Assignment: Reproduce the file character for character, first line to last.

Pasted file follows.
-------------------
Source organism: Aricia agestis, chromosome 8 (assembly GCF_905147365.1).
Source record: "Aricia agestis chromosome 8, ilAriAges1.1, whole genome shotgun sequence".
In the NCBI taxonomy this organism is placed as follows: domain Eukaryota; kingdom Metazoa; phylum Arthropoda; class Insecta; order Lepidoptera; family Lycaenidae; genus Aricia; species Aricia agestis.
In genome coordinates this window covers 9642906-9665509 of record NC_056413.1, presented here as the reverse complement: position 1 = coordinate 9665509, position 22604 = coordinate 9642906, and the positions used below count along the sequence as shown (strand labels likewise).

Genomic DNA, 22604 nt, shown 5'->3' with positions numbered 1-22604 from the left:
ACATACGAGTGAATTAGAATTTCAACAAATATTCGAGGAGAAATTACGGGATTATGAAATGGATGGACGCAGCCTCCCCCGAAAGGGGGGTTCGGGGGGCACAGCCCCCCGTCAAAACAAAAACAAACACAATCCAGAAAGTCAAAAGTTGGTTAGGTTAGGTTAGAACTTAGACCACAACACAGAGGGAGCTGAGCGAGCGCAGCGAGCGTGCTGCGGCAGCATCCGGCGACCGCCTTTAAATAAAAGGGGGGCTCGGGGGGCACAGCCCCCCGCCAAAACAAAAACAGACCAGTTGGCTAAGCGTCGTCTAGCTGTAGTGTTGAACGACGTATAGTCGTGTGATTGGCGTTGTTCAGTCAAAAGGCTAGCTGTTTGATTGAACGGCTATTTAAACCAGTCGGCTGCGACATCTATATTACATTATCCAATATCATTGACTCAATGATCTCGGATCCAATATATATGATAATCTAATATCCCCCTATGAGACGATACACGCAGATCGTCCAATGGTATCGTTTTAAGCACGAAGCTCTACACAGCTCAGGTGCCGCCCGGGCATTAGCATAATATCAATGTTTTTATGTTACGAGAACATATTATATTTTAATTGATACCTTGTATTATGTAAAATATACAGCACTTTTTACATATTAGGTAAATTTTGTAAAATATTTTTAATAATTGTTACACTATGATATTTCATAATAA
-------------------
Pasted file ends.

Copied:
Source organism: Aricia agestis, chromosome 8 (assembly GCF_905147365.1).
Source record: "Aricia agestis chromosome 8, ilAriAges1.1, whole genome shotgun sequence".
In the NCBI taxonomy this organism is placed as follows: domain Eukaryota; kingdom Metazoa; phylum Arthropoda; class Insecta; order Lepidoptera; family Lycaenidae; genus Aricia; species Aricia agestis.
In genome coordinates this window covers 9642906-9665509 of record NC_056413.1, presented here as the reverse complement: position 1 = coordinate 9665509, position 22604 = coordinate 9642906, and the positions used below count along the sequence as shown (strand labels likewise).

Genomic DNA, 22604 nt, shown 5'->3' with positions numbered 1-22604 from the left:
ACATACGAGTGAATTAGAATTTCAACAAATATTCGAGGAGAAATTACGGGATTATGAAATGGATGGACGCAGCCTCCCCCGAAAGGGGGGTTCGGGGGGCACAGCCCCCCGTCAAAACAAAAACAAACACAATCCAGAAAGTCAAAAGTTGGTTAGGTTAGGTTAGAACTTAGACCACAACACAGAGGGAGCTGAGCGAGCGCAGCGAGCGTGCTGCGGCAGCATCCGGCGACCGCCTTTAAATAAAAGGGGGGCTCGGGGGGCACAGCCCCCCGCCAAAACAAAAACAGACCAGTTGGCTAAGCGTCGTCTAGCTGTAGTGTTGAACGACGTATAGTCGTGTGATTGGCGTTGTTCAGTCAAAAGGCTAGCTGTTTGATTGAACGGCTATTTAAACCAGTCGGCTGCGACATCTATATTACATTATCCAATATCATTGACTCAATGATCTCGGATCCAATATATATGATAATCTAATATCCCCCTATGAGACGATACACGCAGATCGTCCAATGGTATCGTTTTAAGCACGAAGCTCTACACAGCTCAGGTGCCGCCCGGGCATTAGCATAATATCAATGTTTTTATGTTACGAGAACATATTATATTTTAATTGATACCTTGTATTATGTAAAATATACAGCACTTTTTACATATTAGGTAAATTTTGTAAAATATTTTTAATAATTGTTACACTATGATATTTCATAATAA